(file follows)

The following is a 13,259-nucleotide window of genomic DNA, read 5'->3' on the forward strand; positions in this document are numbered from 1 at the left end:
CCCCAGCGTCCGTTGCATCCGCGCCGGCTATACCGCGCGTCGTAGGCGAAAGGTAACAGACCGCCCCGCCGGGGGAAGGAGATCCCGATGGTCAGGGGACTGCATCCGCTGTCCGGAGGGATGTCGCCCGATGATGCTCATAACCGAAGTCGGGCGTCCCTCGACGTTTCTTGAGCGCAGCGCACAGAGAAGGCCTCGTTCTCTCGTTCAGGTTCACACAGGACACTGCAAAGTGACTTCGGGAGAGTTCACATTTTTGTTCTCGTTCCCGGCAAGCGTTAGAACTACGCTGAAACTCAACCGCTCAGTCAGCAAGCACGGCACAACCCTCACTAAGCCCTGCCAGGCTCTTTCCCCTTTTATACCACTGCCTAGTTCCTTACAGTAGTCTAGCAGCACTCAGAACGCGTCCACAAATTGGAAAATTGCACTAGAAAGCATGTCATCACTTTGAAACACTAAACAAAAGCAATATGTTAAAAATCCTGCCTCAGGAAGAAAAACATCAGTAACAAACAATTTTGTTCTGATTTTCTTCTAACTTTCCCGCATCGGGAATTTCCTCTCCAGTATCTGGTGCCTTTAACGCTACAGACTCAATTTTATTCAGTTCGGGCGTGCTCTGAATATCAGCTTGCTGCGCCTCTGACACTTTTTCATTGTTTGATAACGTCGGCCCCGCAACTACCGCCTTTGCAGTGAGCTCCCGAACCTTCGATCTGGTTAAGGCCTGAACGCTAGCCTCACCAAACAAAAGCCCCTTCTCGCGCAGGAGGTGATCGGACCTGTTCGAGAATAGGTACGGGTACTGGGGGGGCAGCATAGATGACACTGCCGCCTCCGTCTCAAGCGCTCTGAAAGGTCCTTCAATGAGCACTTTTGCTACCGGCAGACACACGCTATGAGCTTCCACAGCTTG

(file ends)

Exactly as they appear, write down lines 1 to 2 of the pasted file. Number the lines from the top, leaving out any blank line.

The following is a 13,259-nucleotide window of genomic DNA, read 5'->3' on the forward strand; positions in this document are numbered from 1 at the left end:
CCCCAGCGTCCGTTGCATCCGCGCCGGCTATACCGCGCGTCGTAGGCGAAAGGTAACAGACCGCCCCGCCGGGGGAAGGAGATCCCGATGGTCAGGGGACTGCATCCGCTGTCCGGAGGGATGTCGCCCGATGATGCTCATAACCGAAGTCGGGCGTCCCTCGACGTTTCTTGAGCGCAGCGCACAGAGAAGGCCTCGTTCTCTCGTTCAGGTTCACACAGGACACTGCAAAGTGACTTCGGGAGAGTTCACATTTTTGTTCTCGTTCCCGGCAAGCGTTAGAACTACGCTGAAACTCAACCGCTCAGTCAGCAAGCACGGCACAACCCTCACTAAGCCCTGCCAGGCTCTTTCCCCTTTTATACCACTGCCTAGTTCCTTACAGTAGTCTAGCAGCACTCAGAACGCGTCCACAAATTGGAAAATTGCACTAGAAAGCATGTCATCACTTTGAAACACTAAACAAAAGCAATATGTTAAAAATCCTGCCTCAGGAAGAAAAACATCAGTAACAAACAATTTTGTTCTGATTTTCTTCTAACTTTCCCGCATCGGGAATTTCCTCTCCAGTATCTGGTGCCTTTAACGCTACAGACTCAATTTTATTCAGTTCGGGCGTGCTCTGAATATCAGCTTGCTGCGCCTCTGACACTTTTTCATTGTTTGATAACGTCGGCCCCGCAACTACCGCCTTTGCAGTGAGCTCCCGAACCTTCGATCTGGTTAAGGCCTGAACGCTAGCCTCACCAAACAAAAGCCCCTTCTCGCGCAGGAGGTGATCGGACCTGTTCGAGAATAGGTACGGGTACTGGGGGGGCAGCATAGATGACACTGCCGCCTCCGTCTCAAGCGCTCTGAAAGGTCCTTCAATGAGCACTTTTGCTACCGGCAGACACACGCTATGAGCTTCCACAGCTTG